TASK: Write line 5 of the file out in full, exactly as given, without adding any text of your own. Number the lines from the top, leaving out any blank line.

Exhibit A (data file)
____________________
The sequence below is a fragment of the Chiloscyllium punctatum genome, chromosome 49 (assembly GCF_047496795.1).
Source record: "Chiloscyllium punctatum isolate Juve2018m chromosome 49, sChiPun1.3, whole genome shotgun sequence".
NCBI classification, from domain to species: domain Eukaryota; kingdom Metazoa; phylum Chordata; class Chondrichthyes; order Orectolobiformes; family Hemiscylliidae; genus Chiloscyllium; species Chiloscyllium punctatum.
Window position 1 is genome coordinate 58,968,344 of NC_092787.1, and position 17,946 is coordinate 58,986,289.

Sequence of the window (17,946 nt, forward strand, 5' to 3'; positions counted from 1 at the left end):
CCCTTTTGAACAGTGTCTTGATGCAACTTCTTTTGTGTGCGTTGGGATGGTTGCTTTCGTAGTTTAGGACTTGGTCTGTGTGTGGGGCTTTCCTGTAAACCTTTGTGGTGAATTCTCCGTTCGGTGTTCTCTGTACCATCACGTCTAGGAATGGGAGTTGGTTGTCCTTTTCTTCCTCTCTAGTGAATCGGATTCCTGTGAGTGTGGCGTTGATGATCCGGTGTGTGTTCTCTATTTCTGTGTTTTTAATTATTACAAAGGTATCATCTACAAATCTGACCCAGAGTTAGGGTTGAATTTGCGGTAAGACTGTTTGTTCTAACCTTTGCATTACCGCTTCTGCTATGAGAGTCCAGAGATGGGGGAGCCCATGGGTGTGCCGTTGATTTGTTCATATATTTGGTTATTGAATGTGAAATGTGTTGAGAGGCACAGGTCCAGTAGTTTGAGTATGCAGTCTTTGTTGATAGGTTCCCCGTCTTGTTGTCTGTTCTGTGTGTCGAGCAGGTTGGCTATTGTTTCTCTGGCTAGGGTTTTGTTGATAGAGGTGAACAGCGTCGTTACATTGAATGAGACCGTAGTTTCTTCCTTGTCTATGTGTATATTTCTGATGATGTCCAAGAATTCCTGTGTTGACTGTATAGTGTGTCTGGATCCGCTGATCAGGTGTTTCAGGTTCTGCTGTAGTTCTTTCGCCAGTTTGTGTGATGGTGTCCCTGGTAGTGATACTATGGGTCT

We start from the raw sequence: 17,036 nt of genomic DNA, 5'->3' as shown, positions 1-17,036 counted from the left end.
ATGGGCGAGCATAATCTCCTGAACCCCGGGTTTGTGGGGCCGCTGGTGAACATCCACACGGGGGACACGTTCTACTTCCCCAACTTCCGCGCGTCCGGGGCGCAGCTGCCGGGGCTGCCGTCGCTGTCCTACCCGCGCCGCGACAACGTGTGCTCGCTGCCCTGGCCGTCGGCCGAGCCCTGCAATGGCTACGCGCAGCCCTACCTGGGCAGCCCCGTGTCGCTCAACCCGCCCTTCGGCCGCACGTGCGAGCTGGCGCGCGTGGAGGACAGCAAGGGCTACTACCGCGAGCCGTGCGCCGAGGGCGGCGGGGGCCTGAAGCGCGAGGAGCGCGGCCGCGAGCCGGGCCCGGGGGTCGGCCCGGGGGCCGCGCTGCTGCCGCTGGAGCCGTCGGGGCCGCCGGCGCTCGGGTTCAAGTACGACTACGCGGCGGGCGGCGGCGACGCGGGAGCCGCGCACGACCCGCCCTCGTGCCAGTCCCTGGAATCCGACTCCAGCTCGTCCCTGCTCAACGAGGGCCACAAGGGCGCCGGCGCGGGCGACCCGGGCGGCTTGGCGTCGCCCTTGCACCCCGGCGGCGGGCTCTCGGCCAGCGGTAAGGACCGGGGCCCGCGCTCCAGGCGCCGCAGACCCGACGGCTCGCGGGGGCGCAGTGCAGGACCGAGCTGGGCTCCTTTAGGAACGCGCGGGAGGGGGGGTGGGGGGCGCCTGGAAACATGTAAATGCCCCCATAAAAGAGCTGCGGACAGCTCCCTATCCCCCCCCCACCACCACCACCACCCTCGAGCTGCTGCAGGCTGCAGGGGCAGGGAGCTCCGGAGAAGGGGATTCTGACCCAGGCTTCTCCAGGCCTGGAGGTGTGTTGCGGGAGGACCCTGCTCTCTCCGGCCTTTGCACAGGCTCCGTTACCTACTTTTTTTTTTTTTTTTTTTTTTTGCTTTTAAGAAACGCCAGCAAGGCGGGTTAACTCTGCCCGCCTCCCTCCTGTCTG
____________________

Sequence of the window (17,946 nt, forward strand, 5' to 3'; positions counted from 1 at the left end):